These five items averaged 34 seconds each (less than half the average time for an item with a British angle), and at one and a half minutes, the bomb attack in northern Iraq
alone accounted for 53% of airtime given to these items. The lengths of the other four items ranged from 14 seconds to 28 seconds.  Three of these five items (60%) had a specifically Kurdish angle, accounting for 75% of airtime given to Iraq-related items without a British angle, despite the fact that Kurds make up just 15-20% of Iraq’s population.


Channel 5’s reporting of deaths in Iraq was highly selective. Nine British soldiers were reported killed in six news items. Seven were named and pictured, six of whom were also given a history. They were given humane descriptions such as “proud, loyal and professional”, “leaves behind his wife…and three-year-old son”, “a gentle giant who loved to put a smile on people’s faces”, “due to get married”, “a bright future ahead of him”, “married with two children”, “an outstanding drummer,” and “a kind and generous man who
genuinely wanted to make a difference for the people of Basra.” However, the 200 reported killed in the Yazidi attack are nameless and without description.

This is the only incident of Iraqi deaths reported by Channel 5. However, a tally of figures in the database provided by Iraq Body Count reveals that almost 5,000 Iraqis died in almost 1,100 incidents during the monitoring period.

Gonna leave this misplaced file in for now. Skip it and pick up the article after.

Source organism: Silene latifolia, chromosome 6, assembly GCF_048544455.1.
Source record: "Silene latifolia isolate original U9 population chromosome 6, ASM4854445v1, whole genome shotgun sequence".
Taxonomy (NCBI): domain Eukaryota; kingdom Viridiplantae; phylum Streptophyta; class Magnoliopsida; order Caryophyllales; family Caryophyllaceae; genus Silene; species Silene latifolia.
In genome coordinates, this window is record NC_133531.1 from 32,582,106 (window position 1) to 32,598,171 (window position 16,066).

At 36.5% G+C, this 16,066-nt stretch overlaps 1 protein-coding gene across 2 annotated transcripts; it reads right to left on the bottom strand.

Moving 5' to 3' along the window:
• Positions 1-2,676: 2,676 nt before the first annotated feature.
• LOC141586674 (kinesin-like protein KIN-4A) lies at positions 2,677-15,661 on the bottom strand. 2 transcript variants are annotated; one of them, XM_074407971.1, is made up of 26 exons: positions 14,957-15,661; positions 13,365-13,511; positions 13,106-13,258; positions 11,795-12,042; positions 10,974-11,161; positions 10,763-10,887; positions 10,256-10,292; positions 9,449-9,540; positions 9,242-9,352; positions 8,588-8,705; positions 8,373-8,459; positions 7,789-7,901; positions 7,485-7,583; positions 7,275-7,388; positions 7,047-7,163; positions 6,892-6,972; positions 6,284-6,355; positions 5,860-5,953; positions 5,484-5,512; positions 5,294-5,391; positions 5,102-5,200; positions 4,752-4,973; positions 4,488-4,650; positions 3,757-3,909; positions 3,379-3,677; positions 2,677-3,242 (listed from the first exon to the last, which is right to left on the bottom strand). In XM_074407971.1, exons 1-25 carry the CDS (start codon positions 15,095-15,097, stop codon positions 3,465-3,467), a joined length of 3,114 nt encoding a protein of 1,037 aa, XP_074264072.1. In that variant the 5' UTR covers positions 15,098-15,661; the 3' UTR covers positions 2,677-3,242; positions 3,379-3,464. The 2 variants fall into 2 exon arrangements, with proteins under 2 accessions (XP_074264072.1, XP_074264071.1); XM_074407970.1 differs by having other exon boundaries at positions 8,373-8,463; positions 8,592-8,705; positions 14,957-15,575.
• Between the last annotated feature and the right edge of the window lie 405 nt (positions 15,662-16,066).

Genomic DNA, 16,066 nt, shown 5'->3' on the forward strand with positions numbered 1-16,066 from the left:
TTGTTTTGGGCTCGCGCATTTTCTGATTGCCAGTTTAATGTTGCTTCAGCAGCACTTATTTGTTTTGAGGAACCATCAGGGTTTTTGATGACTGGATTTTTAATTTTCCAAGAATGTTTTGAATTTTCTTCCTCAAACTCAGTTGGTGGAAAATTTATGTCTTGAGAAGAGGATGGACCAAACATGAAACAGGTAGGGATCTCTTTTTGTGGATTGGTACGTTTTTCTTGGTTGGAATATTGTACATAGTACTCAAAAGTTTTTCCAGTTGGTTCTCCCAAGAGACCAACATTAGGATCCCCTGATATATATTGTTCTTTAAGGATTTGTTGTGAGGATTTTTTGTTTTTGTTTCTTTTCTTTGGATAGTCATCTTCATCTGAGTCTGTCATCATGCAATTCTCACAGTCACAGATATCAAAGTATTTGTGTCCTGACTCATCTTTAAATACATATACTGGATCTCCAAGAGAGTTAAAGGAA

This body count may be seen as conservative, given the fact that the IBC only includes documented, violent, civilian (non-combatant) deaths.  Furthermore, the time given to the reported British and Iraqi deaths was very uneven.  The nine British fatalities received 61% of total airtime devoted to deaths in Iraq, even though Channel 5 reported more than 22 times as many fatalities in the Yazidi attack. On average, the British deaths received 15 seconds each, while the Iraqi deaths received just 0.45 seconds each.


Gordon Brown’s announcements of troop withdrawals from Iraq were treated sceptically by Channel 5.  At three minutes and 16 seconds, this was the longest Iraq-related news item, and the second-longest Arab-related item during the monitoring period. 

Newsreader John Suchet said that Brown is “accused of playing politics,” and “it has caused outrage at the Conservative conference in Blackpool, where the Prime Minister was accused of managing a cynical photo opportunity and massaging the figures.” He added that “it does seem that Gordon Brown’s announcement may not be all that it’s set out to be.” 

Channel 5’s political editor Andy Bell twice described Brown’s announcement as controversial, and pointed out twice that although the Prime Minister announced that 1,000 troops would be home by Christmas, this includes 500 whose departure had been announced a month earlier, and the Ministry of Defence confirmed that some of those are already back in the UK.  “At the very least I think that Gordon Brown has left himself open to the allegation that this announcement comes with some extra politics thrown in, shall we put it that way,” said Bell.  While saying that Brown “does seem to be shifting the emphasis in Iraq onto withdrawal and disengagement,” Bell added that the announcement “has been